5. Applying the 100 foot “one size fits all” buffer to all urban, semi-rural and rural shorelines, unless supported by the scientific community, is irresponsible government.
  6. “No Net Loss” has NOT been defined, a baseline date established or quantified the methods for measuring water quality changes.
  7. “Best Available Science” has NOT shown that increasing the buffers from 35 feet to 100 feet justifies “taking of private property”. RCW 90.58.100 states “The Shoreline Management Act says that shoreline modifications is to be expected and requires a balance between property rights and ecological protection.”
  8. SB 5451 – 2011-12 concerning shoreline structures adds a new section to chapter 90.58 RCW.  Section 2.(1)(a) may include “Residential structure and appurtenant structures that were legally established and are used for a conforming use, but do not meet standards for the following are to be considered a conforming structure: Setbacks, buffers, or yards; area; bulk; height; or density; and (b) Redevelopment, expansion, change with the class of occupancy, or replacement structure if it is consistent with the master program, including requirements for no net loss of shoreline ecological function”.  Therefore, a structure legally established or vested on or before the effective date of a master program must be considered a conforming structure.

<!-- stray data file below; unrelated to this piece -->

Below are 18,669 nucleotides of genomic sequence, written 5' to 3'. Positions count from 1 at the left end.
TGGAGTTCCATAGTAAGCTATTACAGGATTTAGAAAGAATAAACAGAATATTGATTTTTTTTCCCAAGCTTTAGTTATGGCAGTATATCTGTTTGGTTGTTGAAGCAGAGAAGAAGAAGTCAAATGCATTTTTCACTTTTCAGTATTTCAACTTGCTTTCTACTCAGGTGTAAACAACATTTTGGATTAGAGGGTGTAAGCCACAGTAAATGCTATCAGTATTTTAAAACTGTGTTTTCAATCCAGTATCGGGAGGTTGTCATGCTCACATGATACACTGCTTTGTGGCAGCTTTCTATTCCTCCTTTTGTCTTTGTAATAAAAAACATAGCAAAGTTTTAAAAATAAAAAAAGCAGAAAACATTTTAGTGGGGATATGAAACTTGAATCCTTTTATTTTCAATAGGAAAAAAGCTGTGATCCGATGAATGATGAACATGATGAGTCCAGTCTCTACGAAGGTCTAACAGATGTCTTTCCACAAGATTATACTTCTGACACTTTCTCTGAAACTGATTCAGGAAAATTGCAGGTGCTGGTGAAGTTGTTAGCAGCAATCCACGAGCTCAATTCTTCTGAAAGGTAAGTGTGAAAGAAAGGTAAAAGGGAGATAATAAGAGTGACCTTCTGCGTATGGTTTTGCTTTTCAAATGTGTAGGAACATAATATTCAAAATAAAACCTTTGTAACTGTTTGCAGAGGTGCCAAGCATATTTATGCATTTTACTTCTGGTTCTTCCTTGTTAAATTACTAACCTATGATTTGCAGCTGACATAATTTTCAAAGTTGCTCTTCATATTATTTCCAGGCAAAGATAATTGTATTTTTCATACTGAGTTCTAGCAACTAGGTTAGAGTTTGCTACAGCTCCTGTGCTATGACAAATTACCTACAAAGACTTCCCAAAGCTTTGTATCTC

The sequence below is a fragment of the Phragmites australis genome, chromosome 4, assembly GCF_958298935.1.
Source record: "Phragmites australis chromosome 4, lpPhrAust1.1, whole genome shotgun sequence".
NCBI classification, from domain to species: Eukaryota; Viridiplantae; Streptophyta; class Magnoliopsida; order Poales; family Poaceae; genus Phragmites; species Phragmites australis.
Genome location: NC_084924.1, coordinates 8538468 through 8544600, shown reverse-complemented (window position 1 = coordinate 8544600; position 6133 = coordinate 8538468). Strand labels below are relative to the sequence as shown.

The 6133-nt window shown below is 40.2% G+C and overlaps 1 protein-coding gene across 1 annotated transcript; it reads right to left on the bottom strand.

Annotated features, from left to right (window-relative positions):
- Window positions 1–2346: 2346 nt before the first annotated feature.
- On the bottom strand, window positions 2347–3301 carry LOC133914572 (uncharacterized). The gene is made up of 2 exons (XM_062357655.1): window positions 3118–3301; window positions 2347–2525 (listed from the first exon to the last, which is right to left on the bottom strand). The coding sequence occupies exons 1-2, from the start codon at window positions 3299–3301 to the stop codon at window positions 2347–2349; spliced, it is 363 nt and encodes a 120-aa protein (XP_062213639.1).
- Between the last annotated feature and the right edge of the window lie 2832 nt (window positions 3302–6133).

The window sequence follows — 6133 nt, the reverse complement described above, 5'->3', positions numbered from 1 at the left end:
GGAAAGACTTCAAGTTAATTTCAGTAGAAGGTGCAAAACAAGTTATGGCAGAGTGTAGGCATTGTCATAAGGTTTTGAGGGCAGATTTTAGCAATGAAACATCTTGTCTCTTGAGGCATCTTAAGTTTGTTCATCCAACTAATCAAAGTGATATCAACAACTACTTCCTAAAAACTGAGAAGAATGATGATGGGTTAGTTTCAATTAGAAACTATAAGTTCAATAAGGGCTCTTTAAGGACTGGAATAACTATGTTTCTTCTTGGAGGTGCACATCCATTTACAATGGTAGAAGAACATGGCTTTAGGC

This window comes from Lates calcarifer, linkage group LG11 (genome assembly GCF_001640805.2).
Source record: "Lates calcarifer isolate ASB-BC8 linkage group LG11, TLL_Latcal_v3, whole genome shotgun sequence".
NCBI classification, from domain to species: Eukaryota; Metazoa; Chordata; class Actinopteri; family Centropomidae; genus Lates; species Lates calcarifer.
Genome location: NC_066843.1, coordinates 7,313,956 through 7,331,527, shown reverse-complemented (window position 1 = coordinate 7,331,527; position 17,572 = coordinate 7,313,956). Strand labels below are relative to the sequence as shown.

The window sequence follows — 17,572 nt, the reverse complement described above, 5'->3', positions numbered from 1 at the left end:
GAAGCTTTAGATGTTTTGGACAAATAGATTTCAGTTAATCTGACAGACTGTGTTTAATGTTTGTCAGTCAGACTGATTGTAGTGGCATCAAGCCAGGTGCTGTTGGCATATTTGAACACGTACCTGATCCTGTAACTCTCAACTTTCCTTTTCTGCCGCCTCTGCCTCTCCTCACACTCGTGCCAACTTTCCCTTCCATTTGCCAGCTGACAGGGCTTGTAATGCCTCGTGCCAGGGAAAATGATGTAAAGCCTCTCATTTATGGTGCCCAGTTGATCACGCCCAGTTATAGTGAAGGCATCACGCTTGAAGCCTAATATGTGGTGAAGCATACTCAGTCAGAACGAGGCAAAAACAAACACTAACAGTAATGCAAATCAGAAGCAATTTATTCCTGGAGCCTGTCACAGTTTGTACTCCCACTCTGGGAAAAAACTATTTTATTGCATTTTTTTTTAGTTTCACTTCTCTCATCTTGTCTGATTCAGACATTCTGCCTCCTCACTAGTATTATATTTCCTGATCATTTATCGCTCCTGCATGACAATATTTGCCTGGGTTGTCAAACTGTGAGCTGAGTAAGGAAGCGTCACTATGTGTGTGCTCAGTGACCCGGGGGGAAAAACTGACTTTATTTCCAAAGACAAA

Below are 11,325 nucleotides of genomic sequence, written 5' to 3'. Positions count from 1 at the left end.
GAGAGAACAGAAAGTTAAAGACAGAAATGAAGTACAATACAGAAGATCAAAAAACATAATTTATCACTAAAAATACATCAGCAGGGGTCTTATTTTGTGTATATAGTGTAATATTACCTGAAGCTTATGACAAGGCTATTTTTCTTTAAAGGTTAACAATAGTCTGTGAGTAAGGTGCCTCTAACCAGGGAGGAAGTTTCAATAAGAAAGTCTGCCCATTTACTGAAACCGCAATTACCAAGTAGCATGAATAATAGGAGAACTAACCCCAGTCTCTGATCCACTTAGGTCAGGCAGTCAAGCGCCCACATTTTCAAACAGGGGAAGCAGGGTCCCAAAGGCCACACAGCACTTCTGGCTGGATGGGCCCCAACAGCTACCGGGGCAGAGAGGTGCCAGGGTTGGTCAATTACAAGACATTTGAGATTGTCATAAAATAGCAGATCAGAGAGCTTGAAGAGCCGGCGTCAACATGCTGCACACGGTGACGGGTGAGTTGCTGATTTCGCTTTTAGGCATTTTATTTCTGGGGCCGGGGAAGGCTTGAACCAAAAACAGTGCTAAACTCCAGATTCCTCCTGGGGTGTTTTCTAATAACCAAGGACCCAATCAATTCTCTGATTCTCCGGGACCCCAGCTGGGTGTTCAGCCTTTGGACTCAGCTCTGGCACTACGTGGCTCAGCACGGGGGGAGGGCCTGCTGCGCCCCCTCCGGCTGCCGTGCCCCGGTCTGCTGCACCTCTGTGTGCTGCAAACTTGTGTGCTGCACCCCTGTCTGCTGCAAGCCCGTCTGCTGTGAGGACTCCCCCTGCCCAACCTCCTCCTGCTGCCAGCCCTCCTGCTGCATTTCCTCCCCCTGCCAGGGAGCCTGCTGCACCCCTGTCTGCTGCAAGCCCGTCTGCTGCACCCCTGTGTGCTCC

9. When a property owner wants to make any normal improvements or maintenance within the buffer it will require a DCD permit which could include mitigation, additional costs for a professional assessment and/or a variety of other constraints if it is perceived as a “net loss” of ecological function.

We strongly urge you to retain the 35 foot shoreline buffer. You know the right decision is based on creditable science which has not been presented, so do the right thing.

Glen Jurges
President of Enetai Beach Community

P.S.  If you approve the 100 foot buffer on all shoreline property owners you should immediately direct DCD to implement the same “best available science” and establish buffers on ALL Kitsap County properties bordering any conveyance, whether private or county, that allows stormwater runoff to eventually reach Puget Sound Waters.  This process should be relatively easy considering all the time and effort spent justifying the 100 foot shoreline buffer.  So do the right thing and require ALL property owners contribute some of their property to help control stormwater runoff from entering Puget Sound.